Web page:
... been estimated that at least 30,000 were hung or burned. The last victim executed in Scotland was 1722. She was an innocent old woman who had so little idea of her condition, that she rejoiced at the sight of the fire destined to consume her to ashes. She had a daughter, lame in her hands, a circumstance accounted for from the fact that the witch had been used to transfer her daughter into a pony and get her shod by the ...
— Lectures of Col. R. G. Ingersoll, Volume I • Robert Green Ingersoll

... surplice fees. This would not have allowed any margin for luxuries in the case of a bachelor; but this poor man was married, and he had thirteen children. He was a keen fisherman, and his angling in the moorland streams produced a plentiful supply of fish—in fact, more than his family could consume. But this, even though he often exchanged part of his catches with neighbours, was not sufficient to keep the wolf from the door, and drastic measures had to be taken. The parish was large, and, as many of ...
— Yorkshire Painted And Described • Gordon Home

... knew better than Mr. Maule that the continual bloom of lasting summer which he affected requires great accuracy in living. Late hours, nocturnal cigars, and midnight drinkings, pleasurable though they may be, consume too quickly the free-flowing lamps of youth, and are fatal at once to the ...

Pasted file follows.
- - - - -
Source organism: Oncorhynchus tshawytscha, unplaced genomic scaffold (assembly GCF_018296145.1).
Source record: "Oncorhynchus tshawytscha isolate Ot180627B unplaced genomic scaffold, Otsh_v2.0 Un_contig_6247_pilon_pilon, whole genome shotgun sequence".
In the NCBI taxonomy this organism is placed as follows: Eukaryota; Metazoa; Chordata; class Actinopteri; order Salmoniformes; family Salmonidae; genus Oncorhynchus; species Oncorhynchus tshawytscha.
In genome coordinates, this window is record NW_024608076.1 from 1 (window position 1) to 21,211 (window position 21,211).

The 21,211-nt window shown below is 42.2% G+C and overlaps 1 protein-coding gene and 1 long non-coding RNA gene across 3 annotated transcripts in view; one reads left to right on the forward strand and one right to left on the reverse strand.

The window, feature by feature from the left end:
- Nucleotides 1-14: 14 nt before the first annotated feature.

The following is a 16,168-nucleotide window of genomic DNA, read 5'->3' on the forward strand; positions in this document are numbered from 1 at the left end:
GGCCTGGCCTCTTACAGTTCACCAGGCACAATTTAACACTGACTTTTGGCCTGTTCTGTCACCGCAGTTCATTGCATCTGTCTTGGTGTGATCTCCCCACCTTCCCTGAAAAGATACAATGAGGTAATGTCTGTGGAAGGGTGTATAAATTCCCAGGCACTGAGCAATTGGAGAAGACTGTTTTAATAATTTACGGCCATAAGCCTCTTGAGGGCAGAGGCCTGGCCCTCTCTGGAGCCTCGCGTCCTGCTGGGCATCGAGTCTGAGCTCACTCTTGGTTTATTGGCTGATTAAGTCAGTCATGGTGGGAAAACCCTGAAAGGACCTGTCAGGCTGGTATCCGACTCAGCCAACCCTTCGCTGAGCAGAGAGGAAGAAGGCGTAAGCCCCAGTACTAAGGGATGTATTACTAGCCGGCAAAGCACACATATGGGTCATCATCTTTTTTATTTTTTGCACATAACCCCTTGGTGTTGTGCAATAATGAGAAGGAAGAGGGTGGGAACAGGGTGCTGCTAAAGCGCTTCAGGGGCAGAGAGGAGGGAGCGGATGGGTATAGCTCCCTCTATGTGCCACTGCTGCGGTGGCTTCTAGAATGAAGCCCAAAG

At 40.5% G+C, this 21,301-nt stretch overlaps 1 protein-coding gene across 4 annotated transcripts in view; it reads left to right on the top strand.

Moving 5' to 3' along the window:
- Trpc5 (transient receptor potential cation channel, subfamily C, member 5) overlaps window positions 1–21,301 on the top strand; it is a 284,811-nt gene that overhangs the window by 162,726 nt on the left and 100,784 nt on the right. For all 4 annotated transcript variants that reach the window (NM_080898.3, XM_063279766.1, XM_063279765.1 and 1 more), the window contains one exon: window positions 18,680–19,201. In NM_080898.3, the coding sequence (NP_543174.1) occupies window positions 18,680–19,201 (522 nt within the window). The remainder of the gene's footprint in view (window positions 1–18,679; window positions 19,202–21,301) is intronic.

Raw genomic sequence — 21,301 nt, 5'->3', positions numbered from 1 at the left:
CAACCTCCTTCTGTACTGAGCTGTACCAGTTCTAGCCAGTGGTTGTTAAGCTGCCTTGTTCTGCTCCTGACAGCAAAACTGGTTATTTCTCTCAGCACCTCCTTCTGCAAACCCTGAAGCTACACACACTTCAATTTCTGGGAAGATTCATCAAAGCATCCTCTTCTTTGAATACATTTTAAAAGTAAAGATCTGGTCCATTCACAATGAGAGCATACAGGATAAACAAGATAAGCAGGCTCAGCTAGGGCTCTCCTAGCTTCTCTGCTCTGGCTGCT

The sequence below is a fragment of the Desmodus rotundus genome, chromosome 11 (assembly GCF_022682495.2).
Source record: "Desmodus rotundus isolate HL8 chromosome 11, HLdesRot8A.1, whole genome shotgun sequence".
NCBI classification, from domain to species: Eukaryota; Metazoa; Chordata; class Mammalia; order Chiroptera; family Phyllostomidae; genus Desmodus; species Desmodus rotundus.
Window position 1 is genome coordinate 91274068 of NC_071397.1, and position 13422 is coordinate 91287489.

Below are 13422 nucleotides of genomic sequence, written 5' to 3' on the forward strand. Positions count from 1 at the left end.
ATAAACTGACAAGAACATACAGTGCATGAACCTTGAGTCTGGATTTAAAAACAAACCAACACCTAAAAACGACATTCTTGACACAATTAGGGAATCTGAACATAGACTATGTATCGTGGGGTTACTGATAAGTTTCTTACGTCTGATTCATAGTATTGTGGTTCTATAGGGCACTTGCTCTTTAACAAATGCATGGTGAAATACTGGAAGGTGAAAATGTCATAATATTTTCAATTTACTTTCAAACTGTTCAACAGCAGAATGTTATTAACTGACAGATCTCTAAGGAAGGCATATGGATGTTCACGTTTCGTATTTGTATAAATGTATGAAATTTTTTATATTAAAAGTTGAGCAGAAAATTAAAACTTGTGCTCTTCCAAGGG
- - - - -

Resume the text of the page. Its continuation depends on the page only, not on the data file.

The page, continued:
— Phineas Redux • Anthony Trollope

... wisdom, and didst call it soul. Thou didst form it hewn from the flames of intellectual fire, so that its spirit burneth as fire within it. Thou didst send it forth to the body to serve and guard it; it is as fire in the midst of it, and yet doth not consume it; for from the fire of the soul the body was created, and called into existence from nothing, because the Lord ...
— A History of Mediaeval Jewish Philosophy • Isaac Husik

... love their neighbors as themselves, [Footnote: Lev. XIX, 18.] while on the other hand in Deuteronomy he insisted that obedience was the chief end of life, and that if the Israelites were to thoroughly obey the Lord's behests, they were to "consume all the people which the Lord thy God shall deliver thee; thine eye shall have no pity upon them: neither" should thou serve their gods, "for the Lord thy God is a jealous God." [Footnote: Deut. ...